• Have experienced difficulty remembering sequences such as the alphabet and months of the year
  • Have difficulty distinguishing their left from their right
  • Have persistent and continued reversing of letters and numbers (particularly past the age of 7)
  • Is generally articulate and knowledgeable
  • Sometimes experience “word finding difficulties” i.e have long pauses in their conversation or use the wrong word as an incorrect substitute
  • Has poor hand-eye coordination and finds copying information from sheets, boards or books very difficult
A secondary aged child may:
  • Have a tendency to read inaccurately and without adequate comprehension
  • Have inconsistent and poor spelling
  • Experience difficulty planning and writing essays
  • Struggle to organise themselves and their equipment and start and complete tasks
  • A tendency to confuse verbal instructions, times or places or dates
  • Greater difficulty learning a foreign language
  • Disorganised at home and school
  • Greater difficulty revising and remembering content
  • A tendency to get frustrated and suffer from poor self esteem
Identifying Dyslexia

Many online tests claim that they “identify” Dyslexia. However, most often these tests give people an indication that they might be experiencing a specific learning difficulty rather than a definitive diagnosis of Dyslexia. As such, if you feel that your child could be experiencing Dyslexia then you might choose to:

  • Discuss your concerns with your child’s class teacher in the first instance. Often this process alone can be reassuring and provide you with both contextual information in relation to your child’s performance in comparison to their peers as well as give you helpful advice and strategies regarding how best to support your child’s literacy acquisition.
  • If after speaking with your child’s class teacher you remain concerned about their development and or educational progress you could choose to speak to your school SENCO. The SENCO can help identify specific approaches that could help your child that could be offered both in school and at home. They might provide alternative resources such as specialist reading schemes, access to computer programmes as well as ensuring that classroom activities are appropriate for your child. Upon raising your concerns your child should then fall into the schools assess, plan, do review cycle, thus ensuring that all approaches, strategies and interventions are kept under constant review in order to determine that they remain appropriate and are resulting in appropriate levels of progress for your child.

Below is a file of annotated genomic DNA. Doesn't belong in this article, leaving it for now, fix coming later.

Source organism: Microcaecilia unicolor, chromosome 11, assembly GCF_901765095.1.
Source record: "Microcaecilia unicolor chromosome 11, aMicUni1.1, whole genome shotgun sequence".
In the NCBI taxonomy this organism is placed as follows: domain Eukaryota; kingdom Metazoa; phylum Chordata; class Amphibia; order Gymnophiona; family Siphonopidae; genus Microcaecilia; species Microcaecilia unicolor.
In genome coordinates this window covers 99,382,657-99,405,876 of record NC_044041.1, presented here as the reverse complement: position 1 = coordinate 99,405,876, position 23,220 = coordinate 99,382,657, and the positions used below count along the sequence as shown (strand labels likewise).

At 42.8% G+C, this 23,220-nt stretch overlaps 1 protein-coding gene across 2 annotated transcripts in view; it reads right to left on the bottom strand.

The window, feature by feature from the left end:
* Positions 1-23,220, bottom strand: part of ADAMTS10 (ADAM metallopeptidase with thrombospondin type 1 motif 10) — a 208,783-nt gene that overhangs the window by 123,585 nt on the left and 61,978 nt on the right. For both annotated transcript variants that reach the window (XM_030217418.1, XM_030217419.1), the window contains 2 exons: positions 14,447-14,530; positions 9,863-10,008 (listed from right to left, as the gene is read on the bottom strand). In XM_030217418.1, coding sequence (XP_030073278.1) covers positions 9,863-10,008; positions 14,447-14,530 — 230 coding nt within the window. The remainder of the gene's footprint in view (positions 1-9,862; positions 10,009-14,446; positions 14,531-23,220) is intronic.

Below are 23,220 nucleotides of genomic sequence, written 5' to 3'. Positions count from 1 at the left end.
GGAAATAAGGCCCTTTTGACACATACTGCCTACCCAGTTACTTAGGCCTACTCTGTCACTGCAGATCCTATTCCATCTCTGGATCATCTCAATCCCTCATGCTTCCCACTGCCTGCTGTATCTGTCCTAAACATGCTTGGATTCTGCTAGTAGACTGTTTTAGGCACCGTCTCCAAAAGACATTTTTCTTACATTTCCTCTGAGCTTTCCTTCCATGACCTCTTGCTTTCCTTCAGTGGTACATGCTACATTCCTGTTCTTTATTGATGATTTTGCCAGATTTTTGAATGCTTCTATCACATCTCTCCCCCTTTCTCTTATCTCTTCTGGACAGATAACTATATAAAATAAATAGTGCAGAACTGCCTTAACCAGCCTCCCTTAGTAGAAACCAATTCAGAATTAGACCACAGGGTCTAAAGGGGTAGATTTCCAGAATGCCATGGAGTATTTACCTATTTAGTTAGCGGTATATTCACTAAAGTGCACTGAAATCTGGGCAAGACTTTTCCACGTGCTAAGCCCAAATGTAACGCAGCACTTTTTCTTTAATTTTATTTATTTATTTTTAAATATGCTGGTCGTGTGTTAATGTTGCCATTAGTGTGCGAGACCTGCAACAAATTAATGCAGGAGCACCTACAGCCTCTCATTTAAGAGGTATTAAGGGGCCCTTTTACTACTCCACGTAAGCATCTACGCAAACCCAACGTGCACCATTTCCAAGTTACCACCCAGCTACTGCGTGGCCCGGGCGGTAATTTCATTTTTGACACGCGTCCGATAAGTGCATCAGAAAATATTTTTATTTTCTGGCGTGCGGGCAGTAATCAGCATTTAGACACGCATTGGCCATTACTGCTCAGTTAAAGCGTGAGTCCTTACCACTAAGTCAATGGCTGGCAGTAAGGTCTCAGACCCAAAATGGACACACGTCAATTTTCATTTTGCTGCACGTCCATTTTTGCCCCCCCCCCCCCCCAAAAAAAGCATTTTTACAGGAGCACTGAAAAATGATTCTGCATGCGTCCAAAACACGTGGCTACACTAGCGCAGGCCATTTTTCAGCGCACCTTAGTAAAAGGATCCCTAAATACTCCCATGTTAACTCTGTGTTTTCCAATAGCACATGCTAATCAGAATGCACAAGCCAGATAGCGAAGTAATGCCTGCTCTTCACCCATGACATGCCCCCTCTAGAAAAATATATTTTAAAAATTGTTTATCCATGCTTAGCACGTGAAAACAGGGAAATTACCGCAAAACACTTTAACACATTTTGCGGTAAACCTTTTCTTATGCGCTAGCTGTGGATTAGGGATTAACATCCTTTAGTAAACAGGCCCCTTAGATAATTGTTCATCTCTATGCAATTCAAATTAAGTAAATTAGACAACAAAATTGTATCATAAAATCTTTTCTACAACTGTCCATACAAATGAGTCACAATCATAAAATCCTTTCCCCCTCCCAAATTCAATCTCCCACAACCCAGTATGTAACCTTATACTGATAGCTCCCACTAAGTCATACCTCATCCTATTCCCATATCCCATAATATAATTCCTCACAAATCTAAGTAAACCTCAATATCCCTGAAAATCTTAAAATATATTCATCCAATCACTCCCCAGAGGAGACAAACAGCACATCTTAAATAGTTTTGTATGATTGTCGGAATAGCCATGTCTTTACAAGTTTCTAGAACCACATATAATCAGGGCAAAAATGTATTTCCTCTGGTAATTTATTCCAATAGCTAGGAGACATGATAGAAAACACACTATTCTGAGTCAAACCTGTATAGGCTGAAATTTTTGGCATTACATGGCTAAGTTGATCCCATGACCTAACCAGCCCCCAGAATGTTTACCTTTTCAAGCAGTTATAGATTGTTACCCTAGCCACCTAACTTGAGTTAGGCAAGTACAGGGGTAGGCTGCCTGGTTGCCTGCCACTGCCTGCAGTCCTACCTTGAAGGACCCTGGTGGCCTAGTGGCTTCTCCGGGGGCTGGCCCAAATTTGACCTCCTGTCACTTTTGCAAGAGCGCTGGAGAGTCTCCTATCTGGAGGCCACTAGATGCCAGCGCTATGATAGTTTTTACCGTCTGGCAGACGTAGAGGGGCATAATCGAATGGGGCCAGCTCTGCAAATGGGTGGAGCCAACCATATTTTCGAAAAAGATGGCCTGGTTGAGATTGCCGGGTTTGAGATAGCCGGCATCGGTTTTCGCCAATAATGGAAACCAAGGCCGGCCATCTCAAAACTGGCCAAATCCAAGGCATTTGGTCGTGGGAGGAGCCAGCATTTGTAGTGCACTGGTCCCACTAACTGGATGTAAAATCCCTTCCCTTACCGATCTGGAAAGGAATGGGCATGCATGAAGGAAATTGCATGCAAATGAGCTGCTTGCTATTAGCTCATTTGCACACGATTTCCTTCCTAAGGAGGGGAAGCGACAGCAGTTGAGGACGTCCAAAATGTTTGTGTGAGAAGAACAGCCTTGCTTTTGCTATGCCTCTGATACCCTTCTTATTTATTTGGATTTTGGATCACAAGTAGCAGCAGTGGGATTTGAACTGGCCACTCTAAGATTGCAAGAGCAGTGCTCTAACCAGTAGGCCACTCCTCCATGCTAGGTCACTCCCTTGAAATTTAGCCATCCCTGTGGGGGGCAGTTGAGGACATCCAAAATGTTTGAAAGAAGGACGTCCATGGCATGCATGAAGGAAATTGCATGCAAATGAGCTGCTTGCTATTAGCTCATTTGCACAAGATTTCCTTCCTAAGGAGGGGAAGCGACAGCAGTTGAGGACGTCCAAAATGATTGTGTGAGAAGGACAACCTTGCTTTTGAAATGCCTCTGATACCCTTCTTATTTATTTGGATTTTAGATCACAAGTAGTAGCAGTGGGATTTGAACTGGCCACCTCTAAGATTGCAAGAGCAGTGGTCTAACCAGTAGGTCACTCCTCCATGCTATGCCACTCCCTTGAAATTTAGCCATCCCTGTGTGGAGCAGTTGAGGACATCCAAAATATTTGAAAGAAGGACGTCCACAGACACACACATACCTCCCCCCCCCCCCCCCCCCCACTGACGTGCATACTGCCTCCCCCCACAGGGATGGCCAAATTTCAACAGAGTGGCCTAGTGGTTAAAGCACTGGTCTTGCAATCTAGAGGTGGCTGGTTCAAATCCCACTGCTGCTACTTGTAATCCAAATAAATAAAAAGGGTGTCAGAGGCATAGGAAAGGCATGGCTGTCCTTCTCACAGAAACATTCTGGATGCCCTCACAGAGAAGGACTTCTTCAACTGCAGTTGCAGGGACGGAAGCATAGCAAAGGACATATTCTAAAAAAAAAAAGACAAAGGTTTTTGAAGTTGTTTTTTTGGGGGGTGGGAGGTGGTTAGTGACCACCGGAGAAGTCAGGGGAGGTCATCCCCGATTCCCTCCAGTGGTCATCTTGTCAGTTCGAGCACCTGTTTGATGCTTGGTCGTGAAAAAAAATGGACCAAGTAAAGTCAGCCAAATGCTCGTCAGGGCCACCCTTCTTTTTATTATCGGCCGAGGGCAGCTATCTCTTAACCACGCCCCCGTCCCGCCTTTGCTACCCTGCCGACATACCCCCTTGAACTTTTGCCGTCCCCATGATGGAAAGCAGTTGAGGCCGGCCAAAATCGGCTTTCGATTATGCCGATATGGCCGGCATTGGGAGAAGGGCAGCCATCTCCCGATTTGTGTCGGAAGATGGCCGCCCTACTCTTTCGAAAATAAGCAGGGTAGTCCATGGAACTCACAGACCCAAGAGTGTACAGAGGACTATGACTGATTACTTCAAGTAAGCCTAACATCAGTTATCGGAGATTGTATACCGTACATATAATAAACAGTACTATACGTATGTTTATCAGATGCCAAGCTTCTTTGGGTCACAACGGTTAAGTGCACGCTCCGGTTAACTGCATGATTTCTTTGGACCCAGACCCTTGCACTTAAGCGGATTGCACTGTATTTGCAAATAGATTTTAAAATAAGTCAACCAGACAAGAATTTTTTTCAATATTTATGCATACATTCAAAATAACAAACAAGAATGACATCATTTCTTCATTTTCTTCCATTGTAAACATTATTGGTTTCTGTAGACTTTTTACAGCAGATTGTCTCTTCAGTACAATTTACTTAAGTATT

• Further to consulting your SENCO you may also choose to consult an Educational Psychologist. An Educational Psychologist will discuss your child’s developmental and educational history. They will consider assessment information in relation to your child’s current profile of strengths and weaknesses and may agree to undertake a number of tests with your child. Such tests may include:
  • A reading and spelling assessment such as the TOWRE (test of word reading efficiency) which looks at the rate of reading as well as the child\young person’s phonological decoding skills
  • A cognitive ability assessment such as the BAS 111 (British Ability Scales 111) or the WISC (1V) (Wechsler Intelligence Scale for Children 1V) which will look at your child’s verbal, non-verbal and spatial skills. Further diagnostic assessments could also be undertaken which would look at rate of information processing and visual, auditory and working memory. It is important to note that the key features to a good Dyslexia assessment should always consider:
  • Rate of reading efficiency as well as decoding
  • Visual, auditory and working memory
  • Verbal and non-verbal skills – so that a comparison between strengths and weaknesses can be gained.
Interventions for Dyslexia

If after assessment your child has been identified as having Dyslexia there are a number of interventions which could make a real difference. These should always be bespoke to your child, agreed with their class teacher and school SENCO and kept under review so as to ensure their effectiveness. For further information about the appropriateness of assessment for Dyslexia and or to discuss suitable educational/developmental interventions for your child

contact Changing Minds – Applied Psychology Services at changingmindspsychologyservices@outlook.com